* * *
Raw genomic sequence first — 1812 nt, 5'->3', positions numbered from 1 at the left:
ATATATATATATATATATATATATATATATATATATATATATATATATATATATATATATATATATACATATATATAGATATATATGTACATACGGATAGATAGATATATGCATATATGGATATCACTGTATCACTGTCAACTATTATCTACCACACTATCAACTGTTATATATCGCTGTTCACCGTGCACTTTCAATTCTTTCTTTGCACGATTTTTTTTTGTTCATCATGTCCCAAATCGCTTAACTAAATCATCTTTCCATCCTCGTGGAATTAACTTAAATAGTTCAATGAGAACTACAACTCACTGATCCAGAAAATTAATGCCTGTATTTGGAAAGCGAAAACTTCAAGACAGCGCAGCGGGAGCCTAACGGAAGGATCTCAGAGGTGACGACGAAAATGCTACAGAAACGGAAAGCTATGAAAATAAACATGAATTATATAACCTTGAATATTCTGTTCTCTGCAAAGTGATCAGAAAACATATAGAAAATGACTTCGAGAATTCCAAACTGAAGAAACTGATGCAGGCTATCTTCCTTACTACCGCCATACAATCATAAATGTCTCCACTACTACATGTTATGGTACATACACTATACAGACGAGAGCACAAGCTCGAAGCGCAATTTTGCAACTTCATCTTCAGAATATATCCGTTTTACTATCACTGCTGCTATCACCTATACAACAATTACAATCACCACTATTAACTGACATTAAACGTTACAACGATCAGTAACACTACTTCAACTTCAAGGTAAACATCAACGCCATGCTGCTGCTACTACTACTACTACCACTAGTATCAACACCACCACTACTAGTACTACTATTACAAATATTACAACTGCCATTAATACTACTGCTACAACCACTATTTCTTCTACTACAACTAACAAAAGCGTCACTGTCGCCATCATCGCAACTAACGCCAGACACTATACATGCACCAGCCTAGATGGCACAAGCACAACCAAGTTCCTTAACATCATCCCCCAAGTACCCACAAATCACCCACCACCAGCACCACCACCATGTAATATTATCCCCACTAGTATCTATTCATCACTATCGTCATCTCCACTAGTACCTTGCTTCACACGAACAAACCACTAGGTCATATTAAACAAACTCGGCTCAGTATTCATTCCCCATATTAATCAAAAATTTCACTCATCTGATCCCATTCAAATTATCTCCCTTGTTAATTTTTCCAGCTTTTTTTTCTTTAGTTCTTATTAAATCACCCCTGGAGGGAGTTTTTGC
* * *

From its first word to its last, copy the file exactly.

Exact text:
Raw genomic sequence first — 1812 nt, 5'->3', positions numbered from 1 at the left:
ATATATATATATATATATATATATATATATATATATATATATATATATATATATATATATATATATACATATATATAGATATATATGTACATACGGATAGATAGATATATGCATATATGGATATCACTGTATCACTGTCAACTATTATCTACCACACTATCAACTGTTATATATCGCTGTTCACCGTGCACTTTCAATTCTTTCTTTGCACGATTTTTTTTTGTTCATCATGTCCCAAATCGCTTAACTAAATCATCTTTCCATCCTCGTGGAATTAACTTAAATAGTTCAATGAGAACTACAACTCACTGATCCAGAAAATTAATGCCTGTATTTGGAAAGCGAAAACTTCAAGACAGCGCAGCGGGAGCCTAACGGAAGGATCTCAGAGGTGACGACGAAAATGCTACAGAAACGGAAAGCTATGAAAATAAACATGAATTATATAACCTTGAATATTCTGTTCTCTGCAAAGTGATCAGAAAACATATAGAAAATGACTTCGAGAATTCCAAACTGAAGAAACTGATGCAGGCTATCTTCCTTACTACCGCCATACAATCATAAATGTCTCCACTACTACATGTTATGGTACATACACTATACAGACGAGAGCACAAGCTCGAAGCGCAATTTTGCAACTTCATCTTCAGAATATATCCGTTTTACTATCACTGCTGCTATCACCTATACAACAATTACAATCACCACTATTAACTGACATTAAACGTTACAACGATCAGTAACACTACTTCAACTTCAAGGTAAACATCAACGCCATGCTGCTGCTACTACTACTACTACCACTAGTATCAACACCACCACTACTAGTACTACTATTACAAATATTACAACTGCCATTAATACTACTGCTACAACCACTATTTCTTCTACTACAACTAACAAAAGCGTCACTGTCGCCATCATCGCAACTAACGCCAGACACTATACATGCACCAGCCTAGATGGCACAAGCACAACCAAGTTCCTTAACATCATCCCCCAAGTACCCACAAATCACCCACCACCAGCACCACCACCATGTAATATTATCCCCACTAGTATCTATTCATCACTATCGTCATCTCCACTAGTACCTTGCTTCACACGAACAAACCACTAGGTCATATTAAACAAACTCGGCTCAGTATTCATTCCCCATATTAATCAAAAATTTCACTCATCTGATCCCATTCAAATTATCTCCCTTGTTAATTTTTCCAGCTTTTTTTTCTTTAGTTCTTATTAAATCACCCCTGGAGGGAGTTTTTGC